Nov 8, 2011; Buffalo, NY, USA; Buffalo Sabres owner Terry Pegula is introduced to the fans prior to a game against the Winnipeg Jets at the First Niagara Center. Mandatory Credit: Timothy T. Ludwig-USA TODAY Sports

The Buffalo Sabres Will Never Win Until They Bring Proven Winners Into the Front Office

On Wednesday, I wrote a piece arguing that the Buffalo Sabres HAD to trade Ryan Miller and Thomas Vanek in order to begin creating a culture of winning in the Sabres organization.

Many people threw out the argument that it is difficult to create a culture of winning when your team cannot win games, and that the Sabres’ chances of winning are greatly diminished without Miller and Vanek.   Sure – keeping two guys who have publicly stated that they would accept trades would help you win regular season games next year, but how will that create a long-term sense of dedication and pride to the organization?  And how will young players be inspired by players who are just showing up to collect and paycheck and are not fully invested in the product?  A culture of winning involves more than actually winning games . . .

. . . yet winning is a part of this atmosphere I am trying to create, which is where today’s post comes in.  Take a look at the front office of the Buffalo Sabres – what do you see?  Do you see a collection of talent that has proven it knows what it takes to win, be it with the Buffalo Sabres or another NHL franchise?  I certainly don’t.  I see a front office loaded with people who are trying to figure it out as they go, with no clue as to how to actually go about assembling a winning team.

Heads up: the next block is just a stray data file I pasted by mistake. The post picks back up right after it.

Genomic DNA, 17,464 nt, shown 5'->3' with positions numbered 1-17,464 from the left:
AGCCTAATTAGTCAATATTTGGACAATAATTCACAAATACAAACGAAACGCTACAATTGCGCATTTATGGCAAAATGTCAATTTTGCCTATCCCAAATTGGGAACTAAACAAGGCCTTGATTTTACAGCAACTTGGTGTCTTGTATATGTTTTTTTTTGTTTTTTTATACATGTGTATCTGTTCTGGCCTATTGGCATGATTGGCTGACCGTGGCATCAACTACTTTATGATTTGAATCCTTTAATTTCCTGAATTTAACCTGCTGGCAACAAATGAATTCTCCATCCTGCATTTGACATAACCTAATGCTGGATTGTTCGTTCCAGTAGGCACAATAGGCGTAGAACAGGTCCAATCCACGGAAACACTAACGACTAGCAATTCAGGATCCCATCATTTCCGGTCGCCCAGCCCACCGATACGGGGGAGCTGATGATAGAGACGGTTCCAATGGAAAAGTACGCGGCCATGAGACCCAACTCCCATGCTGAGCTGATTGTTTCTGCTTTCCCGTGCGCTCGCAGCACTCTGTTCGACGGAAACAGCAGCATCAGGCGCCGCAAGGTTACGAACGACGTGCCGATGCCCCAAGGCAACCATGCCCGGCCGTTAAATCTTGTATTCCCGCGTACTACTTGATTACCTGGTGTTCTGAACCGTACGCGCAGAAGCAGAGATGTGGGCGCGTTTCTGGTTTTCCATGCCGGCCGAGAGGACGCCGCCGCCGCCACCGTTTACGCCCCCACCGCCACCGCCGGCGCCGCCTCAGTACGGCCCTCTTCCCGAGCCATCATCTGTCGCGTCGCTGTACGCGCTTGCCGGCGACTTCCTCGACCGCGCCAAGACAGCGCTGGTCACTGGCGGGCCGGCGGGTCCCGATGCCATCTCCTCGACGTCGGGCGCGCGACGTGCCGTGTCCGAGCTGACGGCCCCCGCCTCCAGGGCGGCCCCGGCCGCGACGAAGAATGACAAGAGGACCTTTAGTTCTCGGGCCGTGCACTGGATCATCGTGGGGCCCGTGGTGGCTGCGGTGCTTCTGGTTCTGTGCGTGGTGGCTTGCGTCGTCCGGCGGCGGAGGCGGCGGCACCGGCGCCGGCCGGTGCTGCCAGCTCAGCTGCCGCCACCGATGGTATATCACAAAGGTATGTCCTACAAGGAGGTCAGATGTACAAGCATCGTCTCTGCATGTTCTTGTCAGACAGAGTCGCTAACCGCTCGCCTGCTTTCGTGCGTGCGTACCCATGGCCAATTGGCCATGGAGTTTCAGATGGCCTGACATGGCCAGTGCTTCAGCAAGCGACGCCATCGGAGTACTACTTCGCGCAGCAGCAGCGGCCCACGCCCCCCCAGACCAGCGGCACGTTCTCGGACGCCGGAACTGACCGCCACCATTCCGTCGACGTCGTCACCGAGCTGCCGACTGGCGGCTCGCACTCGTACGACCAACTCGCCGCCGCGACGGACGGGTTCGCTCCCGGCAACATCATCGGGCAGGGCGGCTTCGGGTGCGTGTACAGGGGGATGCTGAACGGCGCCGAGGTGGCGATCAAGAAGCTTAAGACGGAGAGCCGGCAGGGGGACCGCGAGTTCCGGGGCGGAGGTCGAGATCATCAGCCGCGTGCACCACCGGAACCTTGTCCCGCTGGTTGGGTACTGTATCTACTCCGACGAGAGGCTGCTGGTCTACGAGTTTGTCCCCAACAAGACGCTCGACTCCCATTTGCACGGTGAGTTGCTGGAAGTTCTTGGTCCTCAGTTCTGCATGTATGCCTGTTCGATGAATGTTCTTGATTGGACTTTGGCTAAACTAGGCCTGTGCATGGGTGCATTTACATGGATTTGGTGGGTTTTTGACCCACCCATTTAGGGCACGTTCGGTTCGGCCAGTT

Sabres owner Terry Pegula made this very clear to me the other day when he defended Darcy Regier:

“What’s he done wrong? . . . I’ve built a pretty good company (East Resources) in my life, and one of my main theories in life is you start with a good person, good people, and you work from there. Darcy is in that category. He is a very qualified person.” (Quotation courtesy of Buffalo Hockey Beat.)

So Darcy Regier is very qualified, is he, Mr. Pegula?   That’s an interesting way to describe a GM who has failed to produce a championship.  At no point in


Regier’s administrative career has he been part of a winning tradition.  He was the assistant coach for a Hartford Whalers team (1991-1992) that finished fourth in the Adams Division and lost in the semifinals.  He then went on to become the New York Islanders’ Assistant GM to Don Maloney, later becoming the interim GM when Maloney was fired during the 1995-1996 season.  The Islanders’ record while Regier worked for them?  113-151-34, with two playoff appearances.

And we all know what Regier has accomplished during his tenure with the Sabres: one Stanley Cup Finals appearance, the bungled mishandling of Danny Briere and Chris Drury, and a team that has failed to qualify for the playoffs in four of the past six years.

Exactly how is Regier “highly qualified” to run this team?

It’s not just Regier, either, folks; heck, Regier might actually be a good GM, if he was surrounded by a few people who know what it takes to win the Stanley Cup.  The Pittsburgh Penguins have Mario Lemiuex in their front office; the Detroit Red Wings, Chris Chelios and Kris Draper; the Boston Bruins, Cam Neely; heck, even  the Tampa Bay Lightning have Steve Yzerman, and the Colorado Avalanche just added Joe Sakic.  Who do the Sabres have?  Teppo Numminen.  Kevin Devine.  They do have Ted Black, who spent some time with the Penguins, so at least they have that going for them.  Honestly, the only true winner the Sabres have on staff?  Ron Rolston, whose success came entirely at the junior hockey level.